b.       Trying to cover too much so that “we can get it all done in one or two days” results in information overload and lack of focus.  Better to have modularized training with more frequent and shorter sessions. Each session should show the linkage to the previous modules.

c.       Scheduling for this type of training can be a source of headaches and seen as interruption to getting the work done.  And yet companies which have implemented this approach see more engaged employees who view the training as part of their normal work schedule.

d.      The time between sessions may vary, but to judge the effectiveness of the new information as standard practice could be at least a month.   For some areas, the training would simply be quarterly.

3.      After the material is developed and ready for delivery, make sure the appropriate people will be attending the training session.  The management team needs to participate in the training.  If their presence in a class may seem to inhibit honest contributions by the employees, then consider having a separate class experience for the leaders. 

a.      But the management class needs to be the very same as what the other people will be taking. Many companies are of the opinion their leadership team only needs an abbreviated session. At times some of the managers need a refresher or exposure to the material as much as their employees.  Having the same experience as the workforce helps managers to be better coaches.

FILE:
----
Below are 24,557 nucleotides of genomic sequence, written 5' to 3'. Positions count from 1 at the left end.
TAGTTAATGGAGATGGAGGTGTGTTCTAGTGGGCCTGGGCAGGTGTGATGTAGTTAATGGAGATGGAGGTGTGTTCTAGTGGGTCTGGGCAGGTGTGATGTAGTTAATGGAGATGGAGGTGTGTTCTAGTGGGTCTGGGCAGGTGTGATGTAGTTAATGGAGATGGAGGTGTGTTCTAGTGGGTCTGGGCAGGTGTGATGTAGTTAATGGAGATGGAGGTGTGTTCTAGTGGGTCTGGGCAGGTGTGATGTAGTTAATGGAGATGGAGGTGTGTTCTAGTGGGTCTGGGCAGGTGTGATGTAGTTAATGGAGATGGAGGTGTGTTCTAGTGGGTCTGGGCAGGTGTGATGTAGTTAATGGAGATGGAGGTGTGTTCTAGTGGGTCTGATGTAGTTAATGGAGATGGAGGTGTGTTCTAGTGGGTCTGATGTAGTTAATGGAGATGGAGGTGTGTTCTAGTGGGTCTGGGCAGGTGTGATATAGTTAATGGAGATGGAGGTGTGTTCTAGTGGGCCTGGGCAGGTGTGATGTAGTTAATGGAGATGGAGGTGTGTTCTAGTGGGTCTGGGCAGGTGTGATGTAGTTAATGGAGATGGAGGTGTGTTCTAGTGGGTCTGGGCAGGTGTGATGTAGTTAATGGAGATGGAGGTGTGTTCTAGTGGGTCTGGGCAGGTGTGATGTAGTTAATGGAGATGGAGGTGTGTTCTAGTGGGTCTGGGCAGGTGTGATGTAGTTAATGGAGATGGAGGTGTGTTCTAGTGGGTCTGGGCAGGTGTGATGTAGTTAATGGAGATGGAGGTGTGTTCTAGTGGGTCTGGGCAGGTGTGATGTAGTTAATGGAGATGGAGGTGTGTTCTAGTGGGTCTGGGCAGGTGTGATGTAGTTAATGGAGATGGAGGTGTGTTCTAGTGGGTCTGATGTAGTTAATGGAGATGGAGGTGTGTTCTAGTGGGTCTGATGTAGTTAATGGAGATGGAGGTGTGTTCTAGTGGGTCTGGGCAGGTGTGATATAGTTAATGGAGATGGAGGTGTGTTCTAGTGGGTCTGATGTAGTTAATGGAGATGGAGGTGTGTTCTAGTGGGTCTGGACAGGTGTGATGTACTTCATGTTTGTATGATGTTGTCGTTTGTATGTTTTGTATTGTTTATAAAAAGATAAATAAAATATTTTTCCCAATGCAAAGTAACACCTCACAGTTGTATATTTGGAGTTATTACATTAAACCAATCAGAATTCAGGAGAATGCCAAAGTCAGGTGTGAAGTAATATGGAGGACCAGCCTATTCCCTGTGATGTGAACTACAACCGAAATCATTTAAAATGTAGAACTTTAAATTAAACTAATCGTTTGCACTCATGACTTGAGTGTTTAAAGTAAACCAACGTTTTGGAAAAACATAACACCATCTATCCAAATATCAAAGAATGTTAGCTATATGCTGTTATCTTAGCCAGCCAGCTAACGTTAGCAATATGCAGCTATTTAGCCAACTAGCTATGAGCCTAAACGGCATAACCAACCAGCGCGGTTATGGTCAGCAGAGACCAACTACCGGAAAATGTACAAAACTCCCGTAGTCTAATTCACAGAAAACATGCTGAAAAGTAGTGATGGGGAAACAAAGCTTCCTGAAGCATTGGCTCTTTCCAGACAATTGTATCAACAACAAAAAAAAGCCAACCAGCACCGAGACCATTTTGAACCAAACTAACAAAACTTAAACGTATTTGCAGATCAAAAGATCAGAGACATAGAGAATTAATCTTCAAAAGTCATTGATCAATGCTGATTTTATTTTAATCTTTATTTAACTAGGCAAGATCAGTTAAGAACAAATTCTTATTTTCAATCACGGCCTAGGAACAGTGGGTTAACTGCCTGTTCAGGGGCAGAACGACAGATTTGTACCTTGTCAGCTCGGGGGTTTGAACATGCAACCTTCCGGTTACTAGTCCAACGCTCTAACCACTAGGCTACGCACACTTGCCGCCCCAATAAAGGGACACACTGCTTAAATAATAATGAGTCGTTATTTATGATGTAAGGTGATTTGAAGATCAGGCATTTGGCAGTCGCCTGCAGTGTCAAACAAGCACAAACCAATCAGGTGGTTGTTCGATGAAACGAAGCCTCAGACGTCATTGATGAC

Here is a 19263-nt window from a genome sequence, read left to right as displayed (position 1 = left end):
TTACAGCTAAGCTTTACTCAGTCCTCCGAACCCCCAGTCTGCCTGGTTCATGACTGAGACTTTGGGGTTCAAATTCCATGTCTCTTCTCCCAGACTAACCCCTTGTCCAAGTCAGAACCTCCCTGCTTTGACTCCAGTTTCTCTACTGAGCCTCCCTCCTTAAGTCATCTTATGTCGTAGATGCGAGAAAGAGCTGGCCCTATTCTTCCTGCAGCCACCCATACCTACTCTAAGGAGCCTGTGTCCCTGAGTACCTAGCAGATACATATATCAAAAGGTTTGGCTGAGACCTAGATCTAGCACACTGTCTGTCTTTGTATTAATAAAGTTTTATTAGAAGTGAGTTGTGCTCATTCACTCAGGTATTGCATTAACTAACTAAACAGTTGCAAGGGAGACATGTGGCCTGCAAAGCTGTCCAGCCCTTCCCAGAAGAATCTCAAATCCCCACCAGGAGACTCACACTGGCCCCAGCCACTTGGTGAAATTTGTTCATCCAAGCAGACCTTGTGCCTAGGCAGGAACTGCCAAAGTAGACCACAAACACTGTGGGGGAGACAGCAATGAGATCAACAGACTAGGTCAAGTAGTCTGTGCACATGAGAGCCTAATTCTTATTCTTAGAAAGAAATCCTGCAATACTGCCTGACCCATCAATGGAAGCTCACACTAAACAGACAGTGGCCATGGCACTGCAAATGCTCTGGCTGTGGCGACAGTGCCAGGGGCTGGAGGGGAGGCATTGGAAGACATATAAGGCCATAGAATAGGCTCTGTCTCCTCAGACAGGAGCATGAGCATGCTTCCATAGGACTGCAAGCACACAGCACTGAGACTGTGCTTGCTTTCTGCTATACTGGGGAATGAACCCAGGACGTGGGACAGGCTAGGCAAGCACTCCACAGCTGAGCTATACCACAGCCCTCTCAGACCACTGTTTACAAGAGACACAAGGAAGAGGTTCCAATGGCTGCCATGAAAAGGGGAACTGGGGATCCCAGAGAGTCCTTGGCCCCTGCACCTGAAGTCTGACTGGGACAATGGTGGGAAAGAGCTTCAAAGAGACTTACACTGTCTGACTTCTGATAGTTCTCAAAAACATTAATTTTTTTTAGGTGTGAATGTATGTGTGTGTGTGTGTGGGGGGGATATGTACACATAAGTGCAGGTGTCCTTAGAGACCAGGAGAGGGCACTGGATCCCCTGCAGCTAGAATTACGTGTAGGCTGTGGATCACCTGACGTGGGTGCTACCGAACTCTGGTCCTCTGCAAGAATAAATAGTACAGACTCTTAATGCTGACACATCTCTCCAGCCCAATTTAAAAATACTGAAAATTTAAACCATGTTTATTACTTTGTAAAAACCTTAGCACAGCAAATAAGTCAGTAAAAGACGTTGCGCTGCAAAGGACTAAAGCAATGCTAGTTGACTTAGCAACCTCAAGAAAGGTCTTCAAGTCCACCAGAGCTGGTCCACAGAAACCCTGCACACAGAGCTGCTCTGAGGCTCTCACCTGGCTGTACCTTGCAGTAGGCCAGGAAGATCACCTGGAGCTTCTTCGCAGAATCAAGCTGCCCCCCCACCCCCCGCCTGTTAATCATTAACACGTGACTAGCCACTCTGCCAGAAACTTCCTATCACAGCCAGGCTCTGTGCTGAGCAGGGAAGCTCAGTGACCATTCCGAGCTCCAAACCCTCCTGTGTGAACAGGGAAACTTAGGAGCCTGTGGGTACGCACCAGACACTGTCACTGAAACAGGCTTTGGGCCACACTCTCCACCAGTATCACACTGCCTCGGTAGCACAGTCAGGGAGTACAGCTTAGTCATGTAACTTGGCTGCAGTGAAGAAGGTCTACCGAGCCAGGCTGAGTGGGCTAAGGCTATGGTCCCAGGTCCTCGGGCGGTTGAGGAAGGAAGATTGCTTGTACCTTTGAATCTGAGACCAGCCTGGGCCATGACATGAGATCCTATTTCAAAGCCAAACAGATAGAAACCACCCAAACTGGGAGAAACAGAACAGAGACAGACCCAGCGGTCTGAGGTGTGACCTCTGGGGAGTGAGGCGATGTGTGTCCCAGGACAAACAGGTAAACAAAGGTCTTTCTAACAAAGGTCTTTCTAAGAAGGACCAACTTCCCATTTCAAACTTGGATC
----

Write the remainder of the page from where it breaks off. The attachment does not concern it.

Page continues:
b.      A side note, if there is a fear of recrimination for being honest in a class, then there may be a bigger issue about trust in the environment. 

4.      By the end of a training session, the 3-4 most critical elements for immediate integration in the workplace now become the team’s focus. If necessary, prioritize the importance of the elements.  These are the things that are going to be emphasized by the leader and monitored for successful implementation. 

a.      So a follow up discussion after the training session must take place. The leader needs to explain: WHY the change is important; WHAT the expectation is, and HOW the new practice will be monitored. 

b.      Participants need to give their input on how they will be using the information.

5.      Additional training and one/one coaching should be provided to assist and support those managers who have difficulty in giving constructive feedback and/or coaching their employees. Many managers are very good at focusing on tasks but not efficient or effective in guiding people to successful results.

a.      And even those who are good at coaching may run into some barriers. Using the Immunity to Change™ approach helps individuals and teams to understand why they may be resistant to the proposed change and how to overcome that resistance.